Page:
André Meester standing in the entryway of a large historical brick house with big windows with dark green frames.
All photos by the author.
Life

My Life as a Private Butler for the Super Rich

The job might seem at odds with the 21st century, but the occasional £145,000 gifts don't sound too bad.
October 8, 2020, 8:15am

This article originally appeared on VICE Netherlands.

For the past six years, André Meester has worked as a professional butler, tending to the needs of a 56-year-old Dutch gentleman for 60 hours a week. I met up with the 38-year-old at his boss’ house in the small Dutch town of Hoorn, 40 kilometres north of Amsterdam.

When I arrived, Meester made sure to give me the whole private butler experience – after welcoming me in and taking my coat, he served me a slice of homemade cake and a cup of coffee in extremely expensive china. I asked Meester, who insisted on calling me “Madam” (and his boss “The Master”), about his daily to-do list.

Advertisement

VICE: Hey André, this house is massive.
André Meester: Yes, it has five storeys. The master owns another house across the street, and he has a third home in Dubai. He’s a software developer and lives with his partner. They both love classic interiors and enjoy having an old-fashioned butler in uniform. I mostly work in this home, but when he goes away for the weekend I often travel with him. I get my own room at the hotel where he’s staying, I carry his bags on shopping trips and make reservations.

What do you do on a typical day?
I’m here about 60 hours a week. On weekdays, I work from 7AM to 7PM. I make breakfast, lunch and dinner, and I serve him coffee when asked. I always open the door when he arrives, and I take care of the groceries. My tasks vary – in December, for instance, I’m busy decorating for Christmas. My boss loves Christmas. We always have a six-metre tree in the kitchen. I have to build scaffolding to set it up. After December, I don’t want to be around Christmas trees for a while.

Grocery shopping isn’t easy. I go to the bakery, the grocer, the butcher and the fish shop – everything has to be fresh. The master eats a hot meal twice a day and decides what he wants for dinner in the afternoon, so I shop twice a day. I also take his suits to the dry cleaner, polish his shoes and bake cakes. He likes homemade cakes – crispy on the outside, moist on the inside. I also manage the household. We have two cleaners.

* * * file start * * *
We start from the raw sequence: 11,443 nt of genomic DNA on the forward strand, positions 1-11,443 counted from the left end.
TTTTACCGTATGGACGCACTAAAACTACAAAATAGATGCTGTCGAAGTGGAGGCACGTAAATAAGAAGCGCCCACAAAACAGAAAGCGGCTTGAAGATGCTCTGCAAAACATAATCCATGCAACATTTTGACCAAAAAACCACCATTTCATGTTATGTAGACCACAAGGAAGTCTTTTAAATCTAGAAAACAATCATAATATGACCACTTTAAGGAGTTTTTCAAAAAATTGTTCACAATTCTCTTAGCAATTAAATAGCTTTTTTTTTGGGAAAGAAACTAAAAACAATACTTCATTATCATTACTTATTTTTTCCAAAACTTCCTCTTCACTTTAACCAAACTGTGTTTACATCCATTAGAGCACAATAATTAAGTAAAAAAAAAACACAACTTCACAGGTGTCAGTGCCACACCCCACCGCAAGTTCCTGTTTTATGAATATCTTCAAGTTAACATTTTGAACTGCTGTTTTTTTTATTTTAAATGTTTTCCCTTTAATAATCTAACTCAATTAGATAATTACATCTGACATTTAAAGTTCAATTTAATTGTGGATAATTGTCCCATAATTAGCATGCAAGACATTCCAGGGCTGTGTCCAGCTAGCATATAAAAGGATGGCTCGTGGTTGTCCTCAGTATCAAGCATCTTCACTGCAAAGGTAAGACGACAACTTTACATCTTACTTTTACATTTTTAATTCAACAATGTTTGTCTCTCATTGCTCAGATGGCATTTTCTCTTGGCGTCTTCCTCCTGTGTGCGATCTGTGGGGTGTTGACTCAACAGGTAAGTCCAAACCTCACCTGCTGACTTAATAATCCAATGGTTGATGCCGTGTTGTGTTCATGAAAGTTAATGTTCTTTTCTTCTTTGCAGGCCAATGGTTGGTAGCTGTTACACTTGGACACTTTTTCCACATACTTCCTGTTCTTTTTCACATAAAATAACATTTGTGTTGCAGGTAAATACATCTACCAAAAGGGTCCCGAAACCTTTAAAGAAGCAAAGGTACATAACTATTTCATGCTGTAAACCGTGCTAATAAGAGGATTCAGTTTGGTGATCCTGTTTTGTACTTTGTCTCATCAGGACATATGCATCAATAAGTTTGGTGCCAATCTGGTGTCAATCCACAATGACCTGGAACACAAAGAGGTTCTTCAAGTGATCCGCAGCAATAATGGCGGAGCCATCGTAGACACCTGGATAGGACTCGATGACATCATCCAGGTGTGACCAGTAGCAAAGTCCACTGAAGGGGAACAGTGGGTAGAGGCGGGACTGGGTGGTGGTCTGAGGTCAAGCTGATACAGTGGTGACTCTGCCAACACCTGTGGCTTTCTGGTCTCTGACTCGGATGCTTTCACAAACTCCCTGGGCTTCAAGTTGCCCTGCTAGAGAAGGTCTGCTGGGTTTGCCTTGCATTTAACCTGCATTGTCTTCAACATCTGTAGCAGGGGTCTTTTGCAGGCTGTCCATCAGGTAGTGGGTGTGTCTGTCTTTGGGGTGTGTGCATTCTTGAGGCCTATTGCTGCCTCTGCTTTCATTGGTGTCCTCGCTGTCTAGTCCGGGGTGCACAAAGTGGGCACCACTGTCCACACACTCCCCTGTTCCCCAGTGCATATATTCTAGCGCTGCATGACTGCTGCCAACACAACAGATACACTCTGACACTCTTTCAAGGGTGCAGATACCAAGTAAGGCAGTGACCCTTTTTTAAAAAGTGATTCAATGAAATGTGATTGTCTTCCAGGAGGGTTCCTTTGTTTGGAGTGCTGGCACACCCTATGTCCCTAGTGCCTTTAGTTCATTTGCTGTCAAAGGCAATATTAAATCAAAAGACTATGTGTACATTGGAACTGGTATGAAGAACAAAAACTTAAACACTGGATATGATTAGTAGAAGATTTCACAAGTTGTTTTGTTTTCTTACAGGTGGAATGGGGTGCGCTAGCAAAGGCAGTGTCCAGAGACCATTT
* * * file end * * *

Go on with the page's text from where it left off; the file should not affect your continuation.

Close-up of André Meester at the door. Short strawberry blond hair, watery eyes.

André Meester at the door.

Any interesting requests?
The master likes to watch movies. If there’s food in the film that speaks to him, he likes to have it the next day. Recently it was dumplings, so I had to figure out how to make them. He also asked for homemade chocolates, so I went to the market to buy everything I needed, then I watched tutorials online.

Are you standing next to him the whole time?
No, I’m always at my work station in the kitchen. The master texts me when he needs something, like a cup of coffee or lunch. I’m only around when I need to be.

What Rich People Really Worry About

What if he asks for coffee while you’re out shopping?
I have to get back really quickly. I never say no. If I’m almost done with groceries, I run home. If I’ve only just started, I turn around.

Do you work all day or do you have time for yourself?
I have four to five hours a day when I’m not busy. To kill time, I watch a lot of 24Kitchen [a Dutch cooking channel], or I just scroll through my phone. The master sometimes takes me out to dinner when we’re on a trip.

Advertisement

As friends?
No, I never play that role. My predecessor did. He worked here for 14 years, but there was friction because their relationship got too friendly. I keep things professional. When the master asks me to dinner, I don’t talk much. I never get personal – I stay in the background. I always say “yes”, even if sometimes I think ‘no’.

André Meester sitting at a large antique table surrounded by paintings.

André Meester inside the mansion.

Are you always this polite?
Yes, that’s just me. It’s how I was raised. I’ve been working in hospitality since I was ten; I helped out at my uncle’s hotel. Then I was a bartender at the Krasnapolsky Hotel in Amsterdam. One day, my mother saw an ad for a private butler online. I applied and started the next day. To me, this is the ultimate job in hospitality. The bond of trust in the relationship is very special.

You don’t mind playing a subordinate role?
No, it’s a question I get asked a lot, but I don’t feel like a doormat. The master always asks me to do something. He doesn’t ring a bell or order me around.

How much money does he have?
No idea. But I know that one of his cars is worth €1.8 million, and he has 14 of them. I could check his balance right now because I have all six of his cards. But I won’t.

He doesn’t need credit cards?
No. When he needs money, he asks me to get cash.

Do you get fancy gifts?
A Mercedes-Benz SL – is that fancy enough? For my three-year work anniversary, I got to pick a car worth €160,000 (£145,700). Plus, I often get nice things. Recently, my wallet broke and I got a new one from Cartier. That wallet costs more money than there’s ever been in it.

How much do you make?
I make €4,200 (£3,830) a month after taxes. That’s less than in some other countries – many butlers make between €5,000 (£4,550) and €15,000 (£13,700) a month, but I’m off on weekends. I do work on weekends as a freelance butler, for dinner parties, for instance. I cook, serve and clean up afterwards. My fee is €35 (£32) an hour, and I usually work for around ten hours total.

Do you want to work here for the rest of your life?
I take good care of my boss and cook healthy meals, so I hope to stay until I retire. But if the master has an accident tomorrow, I’ll be jobless. As far as I know, he hasn’t put me in his will.